By Linda Dillman
A standing room only crowd looked on as interim police chief Michael Ratliff was sworn in as the new Madison Township police chief at the Aug. 21 Madison Township trustee meeting
Four fellow police officers were also promoted and two elevated to detective status.
Ratliff previously served as a sergeant before being named interim chief on June 19 following former chief Greg Ryan’s retirement.
The trustees expected the search for Ryan’s replacement to take three to four months. However, the trustees decided to fast-track the process and hired from within the ranks of the police department.
Officers James Dean and Victor Boyd were promoted to sergeant. Dean’s father—Hebron Police Chief D. James Dean—pinned on his son’s sergeant bars during the ceremony.
“This is a proud day for me, my family and my son,” said Chief Dean. “He’s worked a long time and his day has come.”
Acting Administrative Captain Ken Braden was sworn in as captain by Ratliff, who also introduced Keith Mallory and Nate Schiffel as the police department’s newest detectives.
“I’m proud to see the officers here in unison,” Ratliff said. “As we move forward, you set the example.”
Other Madison Township news
•Resident Nancy Evans said a fundraiser community volunteers held in July to benefit the police department’s K9 unit was hampered by a summer storm.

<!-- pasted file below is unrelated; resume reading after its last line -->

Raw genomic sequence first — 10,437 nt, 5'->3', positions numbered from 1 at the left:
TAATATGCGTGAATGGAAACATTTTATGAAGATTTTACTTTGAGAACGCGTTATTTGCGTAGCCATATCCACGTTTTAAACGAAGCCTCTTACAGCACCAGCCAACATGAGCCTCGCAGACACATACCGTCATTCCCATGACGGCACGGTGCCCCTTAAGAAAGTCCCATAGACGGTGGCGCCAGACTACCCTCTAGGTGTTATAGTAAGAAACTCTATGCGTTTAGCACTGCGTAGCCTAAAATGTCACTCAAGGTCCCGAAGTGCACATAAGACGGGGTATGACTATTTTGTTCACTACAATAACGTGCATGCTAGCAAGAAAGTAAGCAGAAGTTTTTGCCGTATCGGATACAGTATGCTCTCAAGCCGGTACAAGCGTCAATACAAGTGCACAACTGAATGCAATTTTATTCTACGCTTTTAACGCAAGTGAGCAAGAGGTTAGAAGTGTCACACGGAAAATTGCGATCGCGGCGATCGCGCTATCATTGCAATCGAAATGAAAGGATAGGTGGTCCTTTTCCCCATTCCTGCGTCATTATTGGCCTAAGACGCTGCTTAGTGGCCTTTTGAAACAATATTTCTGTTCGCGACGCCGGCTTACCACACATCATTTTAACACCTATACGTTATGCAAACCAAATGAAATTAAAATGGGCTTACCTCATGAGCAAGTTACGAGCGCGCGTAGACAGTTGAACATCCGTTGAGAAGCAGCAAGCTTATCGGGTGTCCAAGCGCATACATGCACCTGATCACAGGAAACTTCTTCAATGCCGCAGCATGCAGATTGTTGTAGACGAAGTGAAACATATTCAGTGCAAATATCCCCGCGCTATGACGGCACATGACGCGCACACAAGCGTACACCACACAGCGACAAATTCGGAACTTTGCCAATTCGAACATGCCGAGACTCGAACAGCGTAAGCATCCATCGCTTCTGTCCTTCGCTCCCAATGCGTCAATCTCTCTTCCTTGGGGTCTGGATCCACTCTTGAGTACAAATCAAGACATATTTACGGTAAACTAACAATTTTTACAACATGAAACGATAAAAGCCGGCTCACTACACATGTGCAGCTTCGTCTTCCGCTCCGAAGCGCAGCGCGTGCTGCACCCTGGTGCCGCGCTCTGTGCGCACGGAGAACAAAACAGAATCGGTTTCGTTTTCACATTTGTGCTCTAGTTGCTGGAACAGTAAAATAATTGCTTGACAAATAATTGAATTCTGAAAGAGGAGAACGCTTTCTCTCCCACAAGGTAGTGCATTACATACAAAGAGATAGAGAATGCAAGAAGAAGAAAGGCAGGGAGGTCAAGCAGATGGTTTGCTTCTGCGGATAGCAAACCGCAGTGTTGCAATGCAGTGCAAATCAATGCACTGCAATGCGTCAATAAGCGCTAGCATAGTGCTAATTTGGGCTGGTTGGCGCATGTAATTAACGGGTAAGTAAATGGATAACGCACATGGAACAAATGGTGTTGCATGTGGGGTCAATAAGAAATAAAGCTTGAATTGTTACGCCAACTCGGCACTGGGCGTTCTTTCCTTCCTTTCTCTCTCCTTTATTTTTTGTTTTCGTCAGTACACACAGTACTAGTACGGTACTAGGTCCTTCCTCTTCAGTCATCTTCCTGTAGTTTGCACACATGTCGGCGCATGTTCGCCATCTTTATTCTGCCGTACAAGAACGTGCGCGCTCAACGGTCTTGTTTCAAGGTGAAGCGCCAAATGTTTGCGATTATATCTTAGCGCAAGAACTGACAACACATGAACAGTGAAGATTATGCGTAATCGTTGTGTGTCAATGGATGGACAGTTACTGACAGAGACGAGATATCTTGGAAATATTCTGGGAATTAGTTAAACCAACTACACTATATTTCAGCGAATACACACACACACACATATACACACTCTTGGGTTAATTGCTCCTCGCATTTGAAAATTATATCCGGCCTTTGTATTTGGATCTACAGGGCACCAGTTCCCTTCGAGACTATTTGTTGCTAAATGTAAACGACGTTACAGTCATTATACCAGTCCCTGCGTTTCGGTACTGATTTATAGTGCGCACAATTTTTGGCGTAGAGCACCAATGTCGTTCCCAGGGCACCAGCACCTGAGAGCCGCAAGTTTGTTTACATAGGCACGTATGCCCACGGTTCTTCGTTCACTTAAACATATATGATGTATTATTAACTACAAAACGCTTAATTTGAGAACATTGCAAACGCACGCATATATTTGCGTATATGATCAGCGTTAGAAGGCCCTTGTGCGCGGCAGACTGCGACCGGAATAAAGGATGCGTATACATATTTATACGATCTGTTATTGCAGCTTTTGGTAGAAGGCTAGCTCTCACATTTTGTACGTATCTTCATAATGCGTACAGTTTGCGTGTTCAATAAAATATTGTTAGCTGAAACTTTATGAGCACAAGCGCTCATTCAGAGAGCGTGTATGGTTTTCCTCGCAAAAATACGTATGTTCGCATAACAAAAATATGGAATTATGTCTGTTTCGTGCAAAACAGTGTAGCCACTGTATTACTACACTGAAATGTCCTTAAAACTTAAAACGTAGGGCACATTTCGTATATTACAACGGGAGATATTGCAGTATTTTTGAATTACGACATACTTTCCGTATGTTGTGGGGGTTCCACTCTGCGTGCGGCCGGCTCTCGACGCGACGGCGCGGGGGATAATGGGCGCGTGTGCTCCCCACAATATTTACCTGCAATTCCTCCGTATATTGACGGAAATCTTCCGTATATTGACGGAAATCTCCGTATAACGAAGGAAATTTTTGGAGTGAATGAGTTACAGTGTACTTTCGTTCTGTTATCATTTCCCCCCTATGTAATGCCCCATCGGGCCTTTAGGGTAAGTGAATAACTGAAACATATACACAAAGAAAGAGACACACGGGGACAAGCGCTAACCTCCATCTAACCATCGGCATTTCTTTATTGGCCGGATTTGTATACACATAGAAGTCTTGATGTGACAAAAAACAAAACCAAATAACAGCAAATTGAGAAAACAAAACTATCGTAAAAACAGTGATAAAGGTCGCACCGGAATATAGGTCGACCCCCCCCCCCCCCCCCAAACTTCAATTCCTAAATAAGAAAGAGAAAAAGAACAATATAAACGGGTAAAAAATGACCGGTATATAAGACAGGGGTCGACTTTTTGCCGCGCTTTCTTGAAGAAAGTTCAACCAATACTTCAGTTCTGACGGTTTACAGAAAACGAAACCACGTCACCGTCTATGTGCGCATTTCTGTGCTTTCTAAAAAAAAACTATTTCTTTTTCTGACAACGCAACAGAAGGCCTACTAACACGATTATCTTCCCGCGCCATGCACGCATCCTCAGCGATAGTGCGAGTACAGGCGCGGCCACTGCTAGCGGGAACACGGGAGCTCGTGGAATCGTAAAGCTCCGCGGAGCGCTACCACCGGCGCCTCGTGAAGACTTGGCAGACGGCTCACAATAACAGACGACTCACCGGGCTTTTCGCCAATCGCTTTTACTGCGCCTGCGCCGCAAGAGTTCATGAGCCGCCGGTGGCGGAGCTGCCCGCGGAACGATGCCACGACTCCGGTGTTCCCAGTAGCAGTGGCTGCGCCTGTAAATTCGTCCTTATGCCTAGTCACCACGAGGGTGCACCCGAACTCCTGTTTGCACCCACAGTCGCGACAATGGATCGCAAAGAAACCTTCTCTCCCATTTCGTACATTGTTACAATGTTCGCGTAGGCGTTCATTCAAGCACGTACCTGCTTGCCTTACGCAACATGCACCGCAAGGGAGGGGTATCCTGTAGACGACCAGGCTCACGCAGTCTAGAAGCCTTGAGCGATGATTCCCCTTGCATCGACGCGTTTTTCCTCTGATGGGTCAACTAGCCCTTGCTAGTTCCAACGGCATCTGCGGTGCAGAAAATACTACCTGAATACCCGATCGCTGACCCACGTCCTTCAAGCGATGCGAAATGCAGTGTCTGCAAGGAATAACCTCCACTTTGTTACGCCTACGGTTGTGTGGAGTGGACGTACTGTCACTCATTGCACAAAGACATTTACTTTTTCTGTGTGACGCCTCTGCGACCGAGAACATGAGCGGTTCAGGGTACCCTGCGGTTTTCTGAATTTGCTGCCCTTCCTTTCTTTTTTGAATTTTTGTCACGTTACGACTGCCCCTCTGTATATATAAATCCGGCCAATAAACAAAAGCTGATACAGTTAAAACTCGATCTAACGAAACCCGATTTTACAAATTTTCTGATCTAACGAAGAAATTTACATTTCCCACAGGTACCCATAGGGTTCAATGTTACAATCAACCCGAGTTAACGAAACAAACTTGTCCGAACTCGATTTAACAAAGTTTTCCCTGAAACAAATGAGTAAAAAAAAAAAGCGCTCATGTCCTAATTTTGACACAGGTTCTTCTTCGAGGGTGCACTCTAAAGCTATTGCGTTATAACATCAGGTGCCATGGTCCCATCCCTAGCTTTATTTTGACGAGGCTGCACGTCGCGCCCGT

“It was a little disappointing that we didn’t have a good turnout,” said Evans, “but I’m not going to give up. We’re going to do this again. Those who were there were impressed by what this K9 unit does.”
Evans said canine officer JT is close to retirement age and the process of replacing the dog is an expensive. Volunteers raised $1,300 through donations from individuals and organizations.
•Residential complaints of additional traffic from warehouse workers and sem-trucks along Toy, Saltzgaber and Swisher roads is a familiar issue to township administrators.
Property owners claim the once peaceful rural road is now an avenue for speeders and trucks damage front yards. They suggested dead-ending Toy Road in order to block truck and through traffic.
Road Superintendent Terry Spangler said Franklin County studied the speed and traffic in the area several years ago and dropped the limit down to 35 miles per hour. Workers put up a guard rail, but it was damaged within a week of installation.
In addressing the idea to dead-end the road, Trustee Gary McDonald said, “Unfortunately, that’s a decision we cannot make alone. It’s not simple. It’s not impossible, but it’s a long study.”